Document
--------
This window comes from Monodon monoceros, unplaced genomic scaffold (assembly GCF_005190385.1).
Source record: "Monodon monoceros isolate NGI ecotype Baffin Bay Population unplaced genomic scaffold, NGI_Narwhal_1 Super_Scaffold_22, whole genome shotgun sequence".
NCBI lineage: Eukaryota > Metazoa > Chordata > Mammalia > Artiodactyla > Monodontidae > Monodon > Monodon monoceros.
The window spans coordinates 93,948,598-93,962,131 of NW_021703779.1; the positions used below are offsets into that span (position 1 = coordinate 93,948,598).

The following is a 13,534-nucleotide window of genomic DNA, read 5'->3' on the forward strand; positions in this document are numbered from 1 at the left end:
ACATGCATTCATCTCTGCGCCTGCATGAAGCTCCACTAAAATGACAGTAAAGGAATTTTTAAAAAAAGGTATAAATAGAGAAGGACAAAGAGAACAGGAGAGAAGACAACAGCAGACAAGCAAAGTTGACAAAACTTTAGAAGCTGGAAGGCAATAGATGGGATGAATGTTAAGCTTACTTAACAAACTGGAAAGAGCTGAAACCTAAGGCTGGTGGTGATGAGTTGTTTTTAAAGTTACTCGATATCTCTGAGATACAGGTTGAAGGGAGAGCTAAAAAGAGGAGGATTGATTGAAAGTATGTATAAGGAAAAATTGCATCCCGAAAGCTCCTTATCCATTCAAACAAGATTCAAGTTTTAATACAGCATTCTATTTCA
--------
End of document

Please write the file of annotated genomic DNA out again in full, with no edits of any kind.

This window comes from Monodon monoceros, unplaced genomic scaffold (assembly GCF_005190385.1).
Source record: "Monodon monoceros isolate NGI ecotype Baffin Bay Population unplaced genomic scaffold, NGI_Narwhal_1 Super_Scaffold_22, whole genome shotgun sequence".
NCBI lineage: Eukaryota > Metazoa > Chordata > Mammalia > Artiodactyla > Monodontidae > Monodon > Monodon monoceros.
The window spans coordinates 93,948,598-93,962,131 of NW_021703779.1; the positions used below are offsets into that span (position 1 = coordinate 93,948,598).

The following is a 13,534-nucleotide window of genomic DNA, read 5'->3' on the forward strand; positions in this document are numbered from 1 at the left end:
ACATGCATTCATCTCTGCGCCTGCATGAAGCTCCACTAAAATGACAGTAAAGGAATTTTTAAAAAAAGGTATAAATAGAGAAGGACAAAGAGAACAGGAGAGAAGACAACAGCAGACAAGCAAAGTTGACAAAACTTTAGAAGCTGGAAGGCAATAGATGGGATGAATGTTAAGCTTACTTAACAAACTGGAAAGAGCTGAAACCTAAGGCTGGTGGTGATGAGTTGTTTTTAAAGTTACTCGATATCTCTGAGATACAGGTTGAAGGGAGAGCTAAAAAGAGGAGGATTGATTGAAAGTATGTATAAGGAAAAATTGCATCCCGAAAGCTCCTTATCCATTCAAACAAGATTCAAGTTTTAATACAGCATTCTATTTCA